4 at-home tests you can use to tell if your honey is from China

The next time you find yourself in the honey aisle of your favorite grocery store, thinking about which honey to buy; the pricey, premium, artisanal honey or the store-brand nectar contained in a plastic bear, you might want to think twice before choosing based on price.


Whether you’re glazing a ham, sweetening some tea, or just drizzling some on some toast or strawberries – honey is the best. Honey has been touted for its amazing effects outside of the kitchen, too, such as being an antibacterial and antifungal, being able to reduce ulcers, and help regulate one’s blood sugar.

The Egyptians were particularly fond of it and archaeologists found 3,000 year old honey in a tomb that was still edible! However, not all honey is created equal and next time you find yourself reaching for that golden plastic bear, you may want to think twice.


A recent investigation of the honey market discovered that over 75% of all grocery-store honey was “ultrafiltrated,” which removes not only impurities such as wax and bee parts, but also all traces of pollen. It’s expensive and doesn’t significantly improve shelf-life, despite what manufacturers would like you to believe. What’s the big idea? Basically, honey laundering.

Pollen is the only sure-fire way to trace a honey straight to its source and ultra-filtering honey can mask its shady origins. Most likely, it’s been imported from China, where honey is cheap and heavily subsidized.

However, Chinese honey is also subject to heavy import tariffs on account of its propensity for being contaminated by illegal antibiotics and heavy metals. Thus, Chinese manufacturers will ultrafilter their honey, then sneak their products into a US territory where it will then get slapped with a “Made in the USA” sticker and onto our shelves.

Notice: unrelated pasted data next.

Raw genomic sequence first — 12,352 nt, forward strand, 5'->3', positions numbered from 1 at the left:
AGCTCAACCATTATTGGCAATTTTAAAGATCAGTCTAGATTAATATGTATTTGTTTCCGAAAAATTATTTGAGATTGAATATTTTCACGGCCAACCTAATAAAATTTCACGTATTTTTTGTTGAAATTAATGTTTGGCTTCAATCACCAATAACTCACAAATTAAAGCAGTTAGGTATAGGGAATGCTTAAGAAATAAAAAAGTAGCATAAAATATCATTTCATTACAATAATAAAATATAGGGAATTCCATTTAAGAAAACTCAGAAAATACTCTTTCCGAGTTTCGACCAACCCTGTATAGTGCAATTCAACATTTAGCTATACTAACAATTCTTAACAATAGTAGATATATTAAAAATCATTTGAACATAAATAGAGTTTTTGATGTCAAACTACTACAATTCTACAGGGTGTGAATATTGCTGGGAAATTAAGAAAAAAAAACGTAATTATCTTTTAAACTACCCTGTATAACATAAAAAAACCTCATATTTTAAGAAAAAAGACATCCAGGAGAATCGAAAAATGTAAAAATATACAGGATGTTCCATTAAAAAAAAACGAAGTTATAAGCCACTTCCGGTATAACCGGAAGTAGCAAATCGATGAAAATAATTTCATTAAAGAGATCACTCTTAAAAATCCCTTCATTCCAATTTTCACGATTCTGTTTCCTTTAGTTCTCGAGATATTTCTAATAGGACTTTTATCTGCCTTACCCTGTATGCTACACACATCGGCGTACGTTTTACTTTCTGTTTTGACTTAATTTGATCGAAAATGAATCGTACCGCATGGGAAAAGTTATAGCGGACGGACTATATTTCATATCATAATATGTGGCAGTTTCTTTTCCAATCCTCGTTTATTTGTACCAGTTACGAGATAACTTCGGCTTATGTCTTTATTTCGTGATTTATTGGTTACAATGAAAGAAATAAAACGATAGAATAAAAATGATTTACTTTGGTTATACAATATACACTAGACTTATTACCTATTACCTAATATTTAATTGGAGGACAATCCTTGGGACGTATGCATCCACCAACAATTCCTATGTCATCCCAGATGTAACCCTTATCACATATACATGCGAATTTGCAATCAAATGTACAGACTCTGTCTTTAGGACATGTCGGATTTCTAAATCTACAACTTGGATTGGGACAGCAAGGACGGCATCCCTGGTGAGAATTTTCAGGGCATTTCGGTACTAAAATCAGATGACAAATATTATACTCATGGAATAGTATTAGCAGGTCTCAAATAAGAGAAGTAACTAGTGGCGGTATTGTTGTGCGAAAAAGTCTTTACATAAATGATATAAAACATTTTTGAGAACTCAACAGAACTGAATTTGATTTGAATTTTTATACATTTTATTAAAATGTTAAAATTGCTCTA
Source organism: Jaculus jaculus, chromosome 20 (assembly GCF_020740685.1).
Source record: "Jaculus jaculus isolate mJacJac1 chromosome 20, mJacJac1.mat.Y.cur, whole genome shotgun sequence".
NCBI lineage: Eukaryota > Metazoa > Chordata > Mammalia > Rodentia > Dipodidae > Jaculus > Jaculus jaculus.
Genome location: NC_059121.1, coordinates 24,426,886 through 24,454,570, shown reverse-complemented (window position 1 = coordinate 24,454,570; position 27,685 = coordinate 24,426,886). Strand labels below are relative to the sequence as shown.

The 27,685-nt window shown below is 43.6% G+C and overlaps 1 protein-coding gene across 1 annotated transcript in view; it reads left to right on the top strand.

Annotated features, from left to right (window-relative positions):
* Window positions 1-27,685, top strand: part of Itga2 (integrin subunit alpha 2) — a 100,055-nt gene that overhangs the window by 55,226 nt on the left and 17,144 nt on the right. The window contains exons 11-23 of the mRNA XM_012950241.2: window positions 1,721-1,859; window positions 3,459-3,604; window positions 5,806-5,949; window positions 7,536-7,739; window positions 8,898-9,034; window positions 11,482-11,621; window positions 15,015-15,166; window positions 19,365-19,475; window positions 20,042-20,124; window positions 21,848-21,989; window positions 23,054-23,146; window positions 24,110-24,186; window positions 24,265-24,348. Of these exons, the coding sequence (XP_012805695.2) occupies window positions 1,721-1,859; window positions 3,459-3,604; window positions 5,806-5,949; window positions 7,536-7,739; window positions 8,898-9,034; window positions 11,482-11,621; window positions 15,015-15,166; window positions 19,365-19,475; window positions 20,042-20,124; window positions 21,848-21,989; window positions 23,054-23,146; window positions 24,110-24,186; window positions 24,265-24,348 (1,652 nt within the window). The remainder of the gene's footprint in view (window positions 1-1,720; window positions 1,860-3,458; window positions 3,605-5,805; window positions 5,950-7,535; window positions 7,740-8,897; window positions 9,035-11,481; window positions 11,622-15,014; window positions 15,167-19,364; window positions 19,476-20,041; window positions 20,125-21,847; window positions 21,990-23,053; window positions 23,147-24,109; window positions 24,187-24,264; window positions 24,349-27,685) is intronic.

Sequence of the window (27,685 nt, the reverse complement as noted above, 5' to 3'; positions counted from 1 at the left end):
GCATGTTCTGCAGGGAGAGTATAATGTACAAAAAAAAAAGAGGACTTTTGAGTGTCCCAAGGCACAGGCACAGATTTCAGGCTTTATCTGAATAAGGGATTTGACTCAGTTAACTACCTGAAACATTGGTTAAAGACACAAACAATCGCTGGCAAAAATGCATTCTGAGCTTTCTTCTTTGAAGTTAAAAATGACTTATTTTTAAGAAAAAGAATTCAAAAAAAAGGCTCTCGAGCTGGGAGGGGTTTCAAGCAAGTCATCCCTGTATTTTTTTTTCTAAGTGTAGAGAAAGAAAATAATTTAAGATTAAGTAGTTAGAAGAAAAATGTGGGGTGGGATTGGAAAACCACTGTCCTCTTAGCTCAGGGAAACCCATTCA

All of this funny honey is no laughing matter. It’s putting everyone who enjoys honey, either as a health benefit or simply as an alternative sweetener, at risk. So, how do you protect yourself?

  • Don’t eat the pre-packaged honey from KFC or McDonald’s, nor the “Winnie the Pooh” kind from Wal-Mart as 100% of these samples had no traces of pollen.
  • 77% of honey from stores like Sam’s Club, Target, and Costco had no traces of pollen.
  • Know the source. Buy locally, whenever possible. Not only will this ensure your honey is legitimate, it’ll also help reduce your seasonal allergies by acclimating your body to the local flora through the ingesting of pollen.

If you can afford it, and are unable to buy local honey, Manuka honey from New Zealand is the only honey that has been approved by the FDA to treat wounds and burns and thus is most likely to be legitimate and good for you on several levels.

A USDA label doesn’t mean your honey is pure.

Steer clear of substances given different names like “honey products” or “honey blends”. Just because it’s expensive, doesn’t mean it’s authentic, quality honey.

Here are some simple tests you can do right in your home to check whether your honey is real or fake:

1. Put it in the freezer.

One in this to keep in mind is that real honey will not freeze.

2. The thumb test.

Put a small drop of the honey on your thumb. If the honey spills or spreads around, that’s an indication that it isn’t pure. Pure honey will stay intact on your thumb.

3. The water test.

Pour some water into a glass. Then, add a tablespoon of honey to the glass and see if it dissolves or sinks to the bottom. If it sinks, you have a winner. Artificial honey will dissolve, whereas real honey will settle at the bottom.

4. The match test.

Pure honey is flammable. Put some honey onto a dry matchstick and try lighting it as you normally would. If it’s pure honey, it should light with ease.






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Original article and credits: positivemed.com via FamilyLifeGoals.com